Architects: Marià Castelló Martínez

Location: 
Collaborators: Marga Ferrer, Laura Tur, Carmen Martínez, Josep Castelló, Catalina Verdera, Jaume Luís, Segundo García, Pep Yern y Belén Molina
Area: 201 sqm
Completion: 2011

Photographs: Estudi Epdse

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Programme

The north‐south orientation of the proposal generates a duality that was required by the programme and that the ground plan radically synthesizes: segregation of the more public activity from private life. The north side is the most exposed; it is clearly visible from kilometre 2.3 on the CamíVell de la Mola, the main approach route.

On the north side there is a small architecture studio, repeated on the south side in the form of a space of identical dimensions, designed as a small dwelling‐refuge for a couple. As well as seeking sunlight, the orientation of the refuge responds to the desire to appropriate the small wood of common and Phoenician juniper and rosemary that extends like a native garden, requiring no transformation or maintenance, and generates a high level of privacy.

Between the studio and the dwelling is a nucleus of services that separates work from private life: bookshelves, files, bath‐ room, kitchen, beds, cupboards, installations and two sliding walls to divide up the two main areas and create more intimate spaces, such as an annexed office or a guest room. This makes the house both flexible and multifunctional. The envelope containing the programme (12×12 m) extends in the two main directions, generating spaces of transition that are vital in these latitudes.

Matter


The volume is defined by an envelope of rendered thermo‐clay masonry and reinforced concrete. An extruded section represents the only part where masonry is used on the site. The other interior and exterior facings were dry assembled, using glass and iroko timber. A small setback around the edge in section creates the sensation that the building is floating over the site. This is the transition between an artificial world and the pre‐ existing organic environment.






Bondi Penthouse / MPR Design Group

Architects: MPR Design Group
Location: Bondi, , Australia
Design Team: Kevin Ng and Brian Meyerson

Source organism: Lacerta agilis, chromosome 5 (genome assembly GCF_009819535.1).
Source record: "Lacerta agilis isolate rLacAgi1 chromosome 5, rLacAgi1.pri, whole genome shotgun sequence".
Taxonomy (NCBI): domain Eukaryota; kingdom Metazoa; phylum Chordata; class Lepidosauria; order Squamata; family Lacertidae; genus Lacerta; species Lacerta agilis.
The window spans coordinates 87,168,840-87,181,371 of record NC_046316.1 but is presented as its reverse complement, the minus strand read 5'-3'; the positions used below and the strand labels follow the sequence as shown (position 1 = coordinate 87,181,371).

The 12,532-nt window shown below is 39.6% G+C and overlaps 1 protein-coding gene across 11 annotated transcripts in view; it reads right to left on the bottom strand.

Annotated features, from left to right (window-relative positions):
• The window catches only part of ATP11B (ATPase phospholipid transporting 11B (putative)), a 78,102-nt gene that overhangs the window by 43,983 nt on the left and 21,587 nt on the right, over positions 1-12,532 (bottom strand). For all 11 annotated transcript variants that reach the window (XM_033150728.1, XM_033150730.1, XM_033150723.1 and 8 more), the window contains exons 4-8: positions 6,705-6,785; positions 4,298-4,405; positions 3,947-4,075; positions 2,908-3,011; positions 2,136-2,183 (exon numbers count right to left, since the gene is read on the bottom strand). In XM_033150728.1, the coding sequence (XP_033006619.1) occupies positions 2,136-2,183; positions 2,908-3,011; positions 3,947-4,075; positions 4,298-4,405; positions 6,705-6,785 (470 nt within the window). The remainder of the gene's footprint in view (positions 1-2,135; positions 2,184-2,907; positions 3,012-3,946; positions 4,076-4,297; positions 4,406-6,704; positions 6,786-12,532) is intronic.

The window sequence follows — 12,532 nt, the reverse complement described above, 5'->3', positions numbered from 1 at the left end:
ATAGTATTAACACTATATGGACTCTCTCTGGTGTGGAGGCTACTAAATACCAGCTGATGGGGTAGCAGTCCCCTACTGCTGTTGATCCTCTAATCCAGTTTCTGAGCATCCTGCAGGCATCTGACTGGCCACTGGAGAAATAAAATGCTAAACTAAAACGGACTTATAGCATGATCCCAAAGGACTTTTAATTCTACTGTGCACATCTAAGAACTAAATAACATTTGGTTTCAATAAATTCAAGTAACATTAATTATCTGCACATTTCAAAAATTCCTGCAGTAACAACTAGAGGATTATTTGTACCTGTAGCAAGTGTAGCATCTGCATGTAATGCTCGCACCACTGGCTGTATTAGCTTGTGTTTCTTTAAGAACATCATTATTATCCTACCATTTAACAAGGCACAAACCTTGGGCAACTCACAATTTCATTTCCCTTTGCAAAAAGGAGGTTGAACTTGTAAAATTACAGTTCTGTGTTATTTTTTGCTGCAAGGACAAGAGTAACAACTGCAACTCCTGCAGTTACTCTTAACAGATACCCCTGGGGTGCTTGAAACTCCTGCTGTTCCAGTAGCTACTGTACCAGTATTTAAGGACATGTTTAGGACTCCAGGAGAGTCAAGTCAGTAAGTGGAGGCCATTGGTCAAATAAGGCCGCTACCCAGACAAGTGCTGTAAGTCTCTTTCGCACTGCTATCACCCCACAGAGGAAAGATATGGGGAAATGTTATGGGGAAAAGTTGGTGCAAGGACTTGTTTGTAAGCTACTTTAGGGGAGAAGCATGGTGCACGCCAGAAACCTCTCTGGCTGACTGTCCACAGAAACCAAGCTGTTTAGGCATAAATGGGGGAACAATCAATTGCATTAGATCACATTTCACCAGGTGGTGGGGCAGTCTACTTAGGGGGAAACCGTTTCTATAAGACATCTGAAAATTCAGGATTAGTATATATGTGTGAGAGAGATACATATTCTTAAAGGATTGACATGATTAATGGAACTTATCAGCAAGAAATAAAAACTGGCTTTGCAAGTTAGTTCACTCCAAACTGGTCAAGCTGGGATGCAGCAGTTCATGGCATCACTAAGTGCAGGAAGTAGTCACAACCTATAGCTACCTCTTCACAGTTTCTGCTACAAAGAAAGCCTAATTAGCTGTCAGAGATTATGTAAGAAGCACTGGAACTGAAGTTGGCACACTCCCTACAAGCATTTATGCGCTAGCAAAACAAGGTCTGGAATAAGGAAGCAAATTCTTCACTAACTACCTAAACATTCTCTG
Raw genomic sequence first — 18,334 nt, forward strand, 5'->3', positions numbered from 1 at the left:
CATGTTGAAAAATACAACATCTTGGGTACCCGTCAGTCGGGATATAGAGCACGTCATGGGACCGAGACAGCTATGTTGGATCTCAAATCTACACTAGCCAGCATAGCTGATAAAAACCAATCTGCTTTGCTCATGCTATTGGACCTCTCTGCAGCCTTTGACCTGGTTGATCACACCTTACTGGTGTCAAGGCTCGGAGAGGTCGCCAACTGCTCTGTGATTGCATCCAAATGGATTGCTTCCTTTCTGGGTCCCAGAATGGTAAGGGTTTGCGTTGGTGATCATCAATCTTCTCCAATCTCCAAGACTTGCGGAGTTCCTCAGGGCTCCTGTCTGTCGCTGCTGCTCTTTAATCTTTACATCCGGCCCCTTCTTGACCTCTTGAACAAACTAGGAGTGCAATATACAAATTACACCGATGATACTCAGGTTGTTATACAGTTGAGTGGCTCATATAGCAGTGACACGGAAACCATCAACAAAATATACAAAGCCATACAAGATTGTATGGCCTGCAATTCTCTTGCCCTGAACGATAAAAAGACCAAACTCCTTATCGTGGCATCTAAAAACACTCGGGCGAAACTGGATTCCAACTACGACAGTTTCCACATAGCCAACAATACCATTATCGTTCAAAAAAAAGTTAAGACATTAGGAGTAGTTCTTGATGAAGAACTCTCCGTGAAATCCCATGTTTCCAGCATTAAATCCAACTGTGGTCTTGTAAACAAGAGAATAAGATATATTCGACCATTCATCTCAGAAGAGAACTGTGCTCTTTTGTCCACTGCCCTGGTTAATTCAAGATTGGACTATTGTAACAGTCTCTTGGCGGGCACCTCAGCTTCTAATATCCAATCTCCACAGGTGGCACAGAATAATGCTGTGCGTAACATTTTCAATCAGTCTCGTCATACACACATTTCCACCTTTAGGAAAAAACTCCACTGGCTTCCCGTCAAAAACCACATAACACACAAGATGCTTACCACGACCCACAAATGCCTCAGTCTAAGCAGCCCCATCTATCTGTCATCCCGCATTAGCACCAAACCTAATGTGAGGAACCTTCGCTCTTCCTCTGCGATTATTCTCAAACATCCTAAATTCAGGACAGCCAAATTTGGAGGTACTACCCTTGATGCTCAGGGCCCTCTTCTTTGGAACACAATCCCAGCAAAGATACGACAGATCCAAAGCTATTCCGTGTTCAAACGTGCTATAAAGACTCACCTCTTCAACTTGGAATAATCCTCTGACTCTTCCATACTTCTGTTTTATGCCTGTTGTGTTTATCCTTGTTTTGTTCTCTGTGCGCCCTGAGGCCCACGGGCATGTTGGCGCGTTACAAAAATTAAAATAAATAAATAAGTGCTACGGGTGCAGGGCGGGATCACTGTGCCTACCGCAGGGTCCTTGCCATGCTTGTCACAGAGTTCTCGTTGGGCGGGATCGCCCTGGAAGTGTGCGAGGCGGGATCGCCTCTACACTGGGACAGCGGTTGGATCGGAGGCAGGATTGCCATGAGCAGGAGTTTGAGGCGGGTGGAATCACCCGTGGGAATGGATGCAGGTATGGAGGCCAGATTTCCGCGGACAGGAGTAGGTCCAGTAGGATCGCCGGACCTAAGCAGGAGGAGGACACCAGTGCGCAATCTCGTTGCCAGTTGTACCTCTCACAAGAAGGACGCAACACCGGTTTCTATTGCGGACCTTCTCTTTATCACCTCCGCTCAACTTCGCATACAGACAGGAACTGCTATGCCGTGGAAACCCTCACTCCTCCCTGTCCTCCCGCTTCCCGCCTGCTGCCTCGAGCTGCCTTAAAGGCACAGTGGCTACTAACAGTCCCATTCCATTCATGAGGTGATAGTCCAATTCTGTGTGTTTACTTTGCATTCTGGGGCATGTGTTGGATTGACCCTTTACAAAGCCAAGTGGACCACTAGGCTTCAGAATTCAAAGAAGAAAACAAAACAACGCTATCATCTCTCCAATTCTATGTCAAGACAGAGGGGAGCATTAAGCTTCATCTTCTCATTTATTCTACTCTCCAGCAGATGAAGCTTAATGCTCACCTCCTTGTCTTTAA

Year: 2010
Area: Approximately 180 sqm
Photographs: Brett Boardman



The fundamental architectural proposition explored in this project was how do you add to a building which has its own history and place within the existing iconic environment of Campbell Parade. The design response was to place a lightweight metal clad structure onto the roof of the existing “art deco” building. This white pristine metallic cladding with its irregular jointing patterns make for a strong visual contrast to the rendered masonry building below. As a formal gesture, the project is an exercise of clear delineation between the contemporary new structure and the old building.





Generous light filled open living spaces flow onto expansive external entertaining areas with a full view of the beach and the sweep of Bondi Bay. Fire regulations restricted the amount of glazing allowed which meant a clever use of skylights, fire windows, low level glass louvres and full height glazing in central areas, ensuring filtered light throughout. External and internal lines are blurred due to the white metallic cladding with its intricate random patterning flowing into the interior wall and ceiling. Other devices such as an external horizontal blade are employed to form a daybed and create a continuous floating joinery element.

Materials & Detailing Intent:
A palette of light textured materials including wide lime washed timber floor boards, white and silver Alucobond cladding, limestone and Calacutta marble were used to create a bright and airy interior. White Alucobond cladding lines the central corridor and is offset by a colorful photographic image of the sunset by a local photographer complimented by the water feature which flows below. Joints are expressed and are used in the ceiling to integrate the LED light fittings.

A central island Calacutta marble bench top formed the centre piece of the kitchen which is otherwise understated in white with stainless steel bench top and splash backs. Materials are consistently generous with the use of monolithic limestone slabs in the bathrooms limiting the number of joints and wide timber boards are used for the interior and exterior living spaces.










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